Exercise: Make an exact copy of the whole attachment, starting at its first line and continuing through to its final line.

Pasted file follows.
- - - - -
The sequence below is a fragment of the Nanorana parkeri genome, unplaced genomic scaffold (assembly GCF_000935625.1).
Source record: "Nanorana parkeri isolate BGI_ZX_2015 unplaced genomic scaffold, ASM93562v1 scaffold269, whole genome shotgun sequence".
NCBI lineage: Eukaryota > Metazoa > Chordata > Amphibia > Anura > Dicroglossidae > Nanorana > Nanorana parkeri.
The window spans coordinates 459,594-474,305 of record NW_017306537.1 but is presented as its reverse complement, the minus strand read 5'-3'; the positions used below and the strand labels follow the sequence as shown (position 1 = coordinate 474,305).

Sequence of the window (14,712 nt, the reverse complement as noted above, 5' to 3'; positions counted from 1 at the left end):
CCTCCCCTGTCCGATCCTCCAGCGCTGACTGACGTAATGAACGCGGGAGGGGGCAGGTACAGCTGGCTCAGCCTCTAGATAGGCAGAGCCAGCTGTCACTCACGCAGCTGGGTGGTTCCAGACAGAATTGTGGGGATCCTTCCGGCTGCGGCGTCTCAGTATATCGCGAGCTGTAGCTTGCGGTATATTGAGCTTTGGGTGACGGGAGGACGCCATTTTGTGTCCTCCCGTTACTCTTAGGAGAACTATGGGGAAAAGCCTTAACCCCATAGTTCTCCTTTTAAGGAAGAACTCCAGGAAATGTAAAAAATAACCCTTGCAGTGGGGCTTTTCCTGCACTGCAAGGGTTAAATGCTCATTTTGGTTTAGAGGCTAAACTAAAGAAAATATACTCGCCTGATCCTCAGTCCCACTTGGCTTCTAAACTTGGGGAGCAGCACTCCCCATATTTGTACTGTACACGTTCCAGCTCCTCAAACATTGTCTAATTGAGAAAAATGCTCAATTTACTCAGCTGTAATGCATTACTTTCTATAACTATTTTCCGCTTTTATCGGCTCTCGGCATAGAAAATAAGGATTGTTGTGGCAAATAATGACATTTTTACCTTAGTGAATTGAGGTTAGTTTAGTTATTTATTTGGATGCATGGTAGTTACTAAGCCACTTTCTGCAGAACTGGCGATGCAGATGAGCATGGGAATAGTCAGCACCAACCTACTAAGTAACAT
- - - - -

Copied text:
The sequence below is a fragment of the Nanorana parkeri genome, unplaced genomic scaffold (assembly GCF_000935625.1).
Source record: "Nanorana parkeri isolate BGI_ZX_2015 unplaced genomic scaffold, ASM93562v1 scaffold269, whole genome shotgun sequence".
NCBI lineage: Eukaryota > Metazoa > Chordata > Amphibia > Anura > Dicroglossidae > Nanorana > Nanorana parkeri.
The window spans coordinates 459,594-474,305 of record NW_017306537.1 but is presented as its reverse complement, the minus strand read 5'-3'; the positions used below and the strand labels follow the sequence as shown (position 1 = coordinate 474,305).

Sequence of the window (14,712 nt, the reverse complement as noted above, 5' to 3'; positions counted from 1 at the left end):
CCTCCCCTGTCCGATCCTCCAGCGCTGACTGACGTAATGAACGCGGGAGGGGGCAGGTACAGCTGGCTCAGCCTCTAGATAGGCAGAGCCAGCTGTCACTCACGCAGCTGGGTGGTTCCAGACAGAATTGTGGGGATCCTTCCGGCTGCGGCGTCTCAGTATATCGCGAGCTGTAGCTTGCGGTATATTGAGCTTTGGGTGACGGGAGGACGCCATTTTGTGTCCTCCCGTTACTCTTAGGAGAACTATGGGGAAAAGCCTTAACCCCATAGTTCTCCTTTTAAGGAAGAACTCCAGGAAATGTAAAAAATAACCCTTGCAGTGGGGCTTTTCCTGCACTGCAAGGGTTAAATGCTCATTTTGGTTTAGAGGCTAAACTAAAGAAAATATACTCGCCTGATCCTCAGTCCCACTTGGCTTCTAAACTTGGGGAGCAGCACTCCCCATATTTGTACTGTACACGTTCCAGCTCCTCAAACATTGTCTAATTGAGAAAAATGCTCAATTTACTCAGCTGTAATGCATTACTTTCTATAACTATTTTCCGCTTTTATCGGCTCTCGGCATAGAAAATAAGGATTGTTGTGGCAAATAATGACATTTTTACCTTAGTGAATTGAGGTTAGTTTAGTTATTTATTTGGATGCATGGTAGTTACTAAGCCACTTTCTGCAGAACTGGCGATGCAGATGAGCATGGGAATAGTCAGCACCAACCTACTAAGTAACAT